Sweet Dreams

Discover why daydreaming can be healthy and even nightmares aren't all that bad

Article

You’ll most likely spend a third of your life asleep. It’s a long time, but then there’s a lot going on when your head’s on the pillow

Why we dream is unknown. What we do know is dreams happen when we are most deeply asleep. This is because the subconscious – the part of the mind that notices and remembers pictures, feelings and words even when you’re not actively trying to – remains awake and processes the events of the day by using pieces of all this information into dreams. They may be fun, crazy or scary, but they’re not random and meaningless. They come from the same place in the brain as feelings, so if, for example, you’re nervous about a maths test, your dreams might reflect these feelings. They’ll just do it in a different way and in a different scenario.

Dream symbols

Dreams plunge you into a magical and strange world so they’re not easy to interpret. You need to look out for symbols or metaphors that appear in them. The meanings of a symbol will be different from person to person, however, because they depend on your experience and what you feel. The mind has a great power of imagination: a locked door could mean you feel lonely, a sunny day could represent joy… and monsters could simply personify your anxiety.

Can dreams predict the future?

Dreams can reflect what is happening in your life at the moment. But is that all? Have you ever felt a sense of ‘déjà vu’ – a feeling that you have already experienced or dreamt a situation that is happening to you right now, while you’re fully awake? Hold on, surely the mind can’t possibly access future information. In some cases, you’re simply remembering random information, clues the mind included in dreams, but there’s no scientific explanation as to if – or why – people experience a ‘psychic’ dream, revealing something that would go on to happen in the future. One thing’s for sure, though. Dreams can be a source of inspiration offering some of the best creative ideas.

Do you remember your dreams?

As many as 90 per cent of dreams are forgotten in the first few minutes after waking, so if you want to remember your dreams, keep a pen and notepad (you could use the Teen Breathe journal on the following pages) by your bed and when you wake up in the morning write down what you can remember as quickly as possible. It might seem insignificant or appear not to make much sense, but it could also be an invention waiting to be created. Dreams aren’t all nonsense and they represent more than might be immediately obvious, so keep a dream journal to unlock their hidden meaning and reveal what your mind is trying to tell you…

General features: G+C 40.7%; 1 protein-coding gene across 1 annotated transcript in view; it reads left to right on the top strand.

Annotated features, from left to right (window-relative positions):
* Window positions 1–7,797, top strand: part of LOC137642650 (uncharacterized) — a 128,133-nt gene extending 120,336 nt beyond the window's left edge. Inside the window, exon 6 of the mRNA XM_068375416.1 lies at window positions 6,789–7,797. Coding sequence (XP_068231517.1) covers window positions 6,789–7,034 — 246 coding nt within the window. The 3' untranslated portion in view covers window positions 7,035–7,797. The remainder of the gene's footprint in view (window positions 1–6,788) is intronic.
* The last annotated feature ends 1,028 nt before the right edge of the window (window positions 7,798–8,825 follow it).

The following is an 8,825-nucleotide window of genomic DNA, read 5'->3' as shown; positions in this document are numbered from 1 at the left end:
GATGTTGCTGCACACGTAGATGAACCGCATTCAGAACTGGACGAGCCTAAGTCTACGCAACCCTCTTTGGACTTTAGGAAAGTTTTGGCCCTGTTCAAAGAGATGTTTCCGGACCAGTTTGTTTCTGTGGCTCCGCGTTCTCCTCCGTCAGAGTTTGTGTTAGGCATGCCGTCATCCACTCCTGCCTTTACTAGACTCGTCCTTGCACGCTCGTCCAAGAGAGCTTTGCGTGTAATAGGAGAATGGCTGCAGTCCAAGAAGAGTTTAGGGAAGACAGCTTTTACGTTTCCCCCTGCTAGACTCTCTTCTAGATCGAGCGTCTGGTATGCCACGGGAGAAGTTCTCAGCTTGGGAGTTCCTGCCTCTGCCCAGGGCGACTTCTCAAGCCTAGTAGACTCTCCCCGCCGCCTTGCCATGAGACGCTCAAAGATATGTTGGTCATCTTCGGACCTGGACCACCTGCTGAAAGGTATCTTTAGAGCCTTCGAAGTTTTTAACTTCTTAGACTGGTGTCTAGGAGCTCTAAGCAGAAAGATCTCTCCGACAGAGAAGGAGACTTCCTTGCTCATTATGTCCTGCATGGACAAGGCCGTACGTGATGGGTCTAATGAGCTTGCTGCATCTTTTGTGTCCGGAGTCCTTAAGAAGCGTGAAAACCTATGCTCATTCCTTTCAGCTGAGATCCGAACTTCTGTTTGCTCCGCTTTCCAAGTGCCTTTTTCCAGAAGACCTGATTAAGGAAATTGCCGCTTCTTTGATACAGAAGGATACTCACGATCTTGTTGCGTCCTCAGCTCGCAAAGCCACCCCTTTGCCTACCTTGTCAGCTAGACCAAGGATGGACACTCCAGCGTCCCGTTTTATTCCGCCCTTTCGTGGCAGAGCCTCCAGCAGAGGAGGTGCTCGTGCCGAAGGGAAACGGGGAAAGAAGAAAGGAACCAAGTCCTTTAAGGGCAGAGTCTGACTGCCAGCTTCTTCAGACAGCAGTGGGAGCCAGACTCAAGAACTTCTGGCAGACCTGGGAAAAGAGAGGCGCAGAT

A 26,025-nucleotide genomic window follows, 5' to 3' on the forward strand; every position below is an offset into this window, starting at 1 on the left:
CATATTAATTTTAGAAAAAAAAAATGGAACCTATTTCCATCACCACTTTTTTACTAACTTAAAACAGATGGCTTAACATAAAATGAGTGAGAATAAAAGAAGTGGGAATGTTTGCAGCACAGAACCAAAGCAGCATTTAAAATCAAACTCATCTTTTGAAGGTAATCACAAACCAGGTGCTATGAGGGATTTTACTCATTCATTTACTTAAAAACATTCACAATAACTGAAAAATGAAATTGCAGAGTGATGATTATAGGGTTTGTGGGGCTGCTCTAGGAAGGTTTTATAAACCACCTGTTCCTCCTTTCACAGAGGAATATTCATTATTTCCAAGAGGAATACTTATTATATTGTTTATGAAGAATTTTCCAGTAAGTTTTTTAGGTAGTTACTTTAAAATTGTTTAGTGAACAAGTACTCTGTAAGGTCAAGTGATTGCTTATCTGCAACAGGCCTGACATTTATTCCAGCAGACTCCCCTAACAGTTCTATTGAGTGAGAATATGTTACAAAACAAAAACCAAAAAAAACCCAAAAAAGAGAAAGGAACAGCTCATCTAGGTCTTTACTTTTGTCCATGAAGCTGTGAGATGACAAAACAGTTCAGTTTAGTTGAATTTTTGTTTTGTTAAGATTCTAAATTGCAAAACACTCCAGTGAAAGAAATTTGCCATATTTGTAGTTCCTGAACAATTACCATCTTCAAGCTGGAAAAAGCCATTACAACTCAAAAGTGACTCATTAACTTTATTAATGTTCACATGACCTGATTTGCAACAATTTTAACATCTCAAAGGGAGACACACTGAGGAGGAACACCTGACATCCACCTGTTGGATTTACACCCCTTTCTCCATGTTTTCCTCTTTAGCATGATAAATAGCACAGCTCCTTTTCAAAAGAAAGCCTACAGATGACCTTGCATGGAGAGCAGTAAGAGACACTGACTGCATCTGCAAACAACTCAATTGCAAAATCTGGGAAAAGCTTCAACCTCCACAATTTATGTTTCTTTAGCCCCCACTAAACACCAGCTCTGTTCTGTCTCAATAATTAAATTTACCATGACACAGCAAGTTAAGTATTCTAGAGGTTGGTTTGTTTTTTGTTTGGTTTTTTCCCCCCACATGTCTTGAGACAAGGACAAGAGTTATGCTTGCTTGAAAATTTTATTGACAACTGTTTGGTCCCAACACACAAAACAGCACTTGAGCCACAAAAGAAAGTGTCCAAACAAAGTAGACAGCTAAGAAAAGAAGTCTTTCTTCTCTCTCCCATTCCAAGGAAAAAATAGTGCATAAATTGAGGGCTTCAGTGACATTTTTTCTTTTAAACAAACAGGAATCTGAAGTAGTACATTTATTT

Types of Dreams

Discover why daydreaming can be healthy and even nightmares aren’t all bad

Daydreams

Daydreams occur when you are semi-awake, though they shouldn’t be simply considered as wandering thoughts or silly fantasies. They are much more than that. Daydreaming helps you identify what you want or hope to happen. Even better, it’s an effective technique used by many athletes to visualise triumphs. The more they imagine it – focusing on their goal instead of the obstacles – the more they believe they can succeed.

But you don’t need to be good at sports to enjoy the benefits of positive daydreaming. It can also allow you to escape temporarily from a (sometimes) stressful reality.

Nightmares

If it’s the case that many people struggle to remember dreams, the opposite happens with more unpleasant visions or nightmares. This is because their strong negative emotional responses – disturbing, frightening or upsetting – can rouse you from sleep and cause the feelings to stay with you for some time. They can also make it difficult to go back to sleep. Like dreams, however, nightmares are the voice of the subconscious mind. Don’t ignore them. Instead, try to understand what might be worrying you in real life.

Nightmares are a way to ‘let go’ and expel your fears and anxieties. Confronting your problems means you need to open your eyes… and your mind.

Lucid dreams

Wouldn’t it be great if you could control your dreams? Some people can. A lucid dream happens when you are asleep but become aware that you are dreaming. It is a weird and wonderful experience as you are able to bring to bear some control over what is happening in the dream and potentially fulfil wishes and fantasies. A popular lucid dream is being able to fly. The bonus is that because you’re aware it’s not real, you don’t feel any fear of falling – so you can go wild and freely tap into your inner creativity.

Scientists believe everyone has the potential to have lucid dreams and explore the realms of possibility in their own dream world. With you in control, where would you go and who would you meet in your dreams?

  • Illustration: Shutterstock
  • Article originally from issue 1 of Teen Breathe

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